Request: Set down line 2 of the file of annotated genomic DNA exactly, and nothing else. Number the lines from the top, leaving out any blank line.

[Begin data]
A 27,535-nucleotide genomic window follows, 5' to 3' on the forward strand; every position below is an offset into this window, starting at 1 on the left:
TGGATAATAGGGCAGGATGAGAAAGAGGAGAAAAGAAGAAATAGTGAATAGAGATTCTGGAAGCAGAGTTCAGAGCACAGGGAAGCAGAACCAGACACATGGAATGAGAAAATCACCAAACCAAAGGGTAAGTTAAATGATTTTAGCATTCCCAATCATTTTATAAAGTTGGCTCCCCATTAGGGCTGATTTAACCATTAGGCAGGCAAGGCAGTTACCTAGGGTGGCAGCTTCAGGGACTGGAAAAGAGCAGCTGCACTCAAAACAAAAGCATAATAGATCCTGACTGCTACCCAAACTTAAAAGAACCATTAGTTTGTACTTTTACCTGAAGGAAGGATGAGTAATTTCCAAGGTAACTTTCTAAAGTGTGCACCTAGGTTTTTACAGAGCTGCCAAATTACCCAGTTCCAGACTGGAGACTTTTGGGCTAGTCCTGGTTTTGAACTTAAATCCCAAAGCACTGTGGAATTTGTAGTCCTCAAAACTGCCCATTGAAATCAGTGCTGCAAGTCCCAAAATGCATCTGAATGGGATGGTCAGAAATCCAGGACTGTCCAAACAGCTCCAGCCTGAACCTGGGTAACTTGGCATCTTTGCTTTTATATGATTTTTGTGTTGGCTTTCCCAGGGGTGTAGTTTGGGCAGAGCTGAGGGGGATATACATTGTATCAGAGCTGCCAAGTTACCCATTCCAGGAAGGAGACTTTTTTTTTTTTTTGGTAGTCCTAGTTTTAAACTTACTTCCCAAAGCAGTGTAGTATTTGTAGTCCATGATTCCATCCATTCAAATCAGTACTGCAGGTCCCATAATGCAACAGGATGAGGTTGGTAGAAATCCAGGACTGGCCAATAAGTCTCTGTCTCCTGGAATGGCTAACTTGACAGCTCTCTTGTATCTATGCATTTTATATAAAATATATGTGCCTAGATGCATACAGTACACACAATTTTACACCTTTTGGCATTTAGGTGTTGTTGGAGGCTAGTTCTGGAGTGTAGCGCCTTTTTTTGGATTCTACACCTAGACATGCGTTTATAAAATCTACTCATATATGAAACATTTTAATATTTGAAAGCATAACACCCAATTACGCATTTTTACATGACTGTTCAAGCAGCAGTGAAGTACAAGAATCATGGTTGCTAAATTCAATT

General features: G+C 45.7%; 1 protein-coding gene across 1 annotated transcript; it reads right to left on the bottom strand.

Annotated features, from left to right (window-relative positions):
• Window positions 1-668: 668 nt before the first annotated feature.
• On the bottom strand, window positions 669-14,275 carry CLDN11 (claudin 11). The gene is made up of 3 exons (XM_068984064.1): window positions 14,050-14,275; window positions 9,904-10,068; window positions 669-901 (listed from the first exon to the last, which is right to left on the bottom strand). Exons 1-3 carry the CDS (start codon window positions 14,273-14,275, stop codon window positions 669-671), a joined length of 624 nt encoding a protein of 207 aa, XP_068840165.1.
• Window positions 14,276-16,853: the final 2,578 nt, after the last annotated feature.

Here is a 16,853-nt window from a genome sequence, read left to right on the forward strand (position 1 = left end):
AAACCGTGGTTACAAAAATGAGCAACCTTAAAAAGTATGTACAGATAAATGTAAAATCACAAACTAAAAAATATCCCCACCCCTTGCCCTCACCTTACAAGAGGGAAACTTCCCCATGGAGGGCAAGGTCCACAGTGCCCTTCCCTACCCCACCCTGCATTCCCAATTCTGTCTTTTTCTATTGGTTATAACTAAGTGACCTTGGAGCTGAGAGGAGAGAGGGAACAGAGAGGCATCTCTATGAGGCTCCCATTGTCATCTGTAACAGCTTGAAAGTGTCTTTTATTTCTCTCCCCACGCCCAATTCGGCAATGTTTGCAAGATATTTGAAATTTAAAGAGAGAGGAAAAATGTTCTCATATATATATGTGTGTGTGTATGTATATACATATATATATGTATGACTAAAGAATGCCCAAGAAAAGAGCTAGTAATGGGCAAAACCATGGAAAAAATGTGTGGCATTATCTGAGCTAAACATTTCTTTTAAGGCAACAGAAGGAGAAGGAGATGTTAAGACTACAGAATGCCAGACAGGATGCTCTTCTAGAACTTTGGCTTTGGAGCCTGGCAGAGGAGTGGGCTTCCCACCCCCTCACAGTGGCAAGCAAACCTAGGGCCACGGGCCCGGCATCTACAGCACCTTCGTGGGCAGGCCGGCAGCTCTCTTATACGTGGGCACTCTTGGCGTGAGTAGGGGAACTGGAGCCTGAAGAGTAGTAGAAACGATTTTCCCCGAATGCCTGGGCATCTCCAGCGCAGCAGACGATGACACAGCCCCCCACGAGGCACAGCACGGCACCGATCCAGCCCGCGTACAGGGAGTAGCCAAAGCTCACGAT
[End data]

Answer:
TGGATAATAGGGCAGGATGAGAAAGAGGAGAAAAGAAGAAATAGTGAATAGAGATTCTGGAAGCAGAGTTCAGAGCACAGGGAAGCAGAACCAGACACATGGAATGAGAAAATCACCAAACCAAAGGGTAAGTTAAATGATTTTAGCATTCCCAATCATTTTATAAAGTTGGCTCCCCATTAGGGCTGATTTAACCATTAGGCAGGCAAGGCAGTTACCTAGGGTGGCAGCTTCAGGGACTGGAAAAGAGCAGCTGCACTCAAAACAAAAGCATAATAGATCCTGACTGCTACCCAAACTTAAAAGAACCATTAGTTTGTACTTTTACCTGAAGGAAGGATGAGTAATTTCCAAGGTAACTTTCTAAAGTGTGCACCTAGGTTTTTACAGAGCTGCCAAATTACCCAGTTCCAGACTGGAGACTTTTGGGCTAGTCCTGGTTTTGAACTTAAATCCCAAAGCACTGTGGAATTTGTAGTCCTCAAAACTGCCCATTGAAATCAGTGCTGCAAGTCCCAAAATGCATCTGAATGGGATGGTCAGAAATCCAGGACTGTCCAAACAGCTCCAGCCTGAACCTGGGTAACTTGGCATCTTTGCTTTTATATGATTTTTGTGTTGGCTTTCCCAGGGGTGTAGTTTGGGCAGAGCTGAGGGGGATATACATTGTATCAGAGCTGCCAAGTTACCCATTCCAGGAAGGAGACTTTTTTTTTTTTTTGGTAGTCCTAGTTTTAAACTTACTTCCCAAAGCAGTGTAGTATTTGTAGTCCATGATTCCATCCATTCAAATCAGTACTGCAGGTCCCATAATGCAACAGGATGAGGTTGGTAGAAATCCAGGACTGGCCAATAAGTCTCTGTCTCCTGGAATGGCTAACTTGACAGCTCTCTTGTATCTATGCATTTTATATAAAATATATGTGCCTAGATGCATACAGTACACACAATTTTACACCTTTTGGCATTTAGGTGTTGTTGGAGGCTAGTTCTGGAGTGTAGCGCCTTTTTTTGGATTCTACACCTAGACATGCGTTTATAAAATCTACTCATATATGAAACATTTTAATATTTGAAAGCATAACACCCAATTACGCATTTTTACATGACTGTTCAAGCAGCAGTGAAGTACAAGAATCATGGTTGCTAAATTCAATT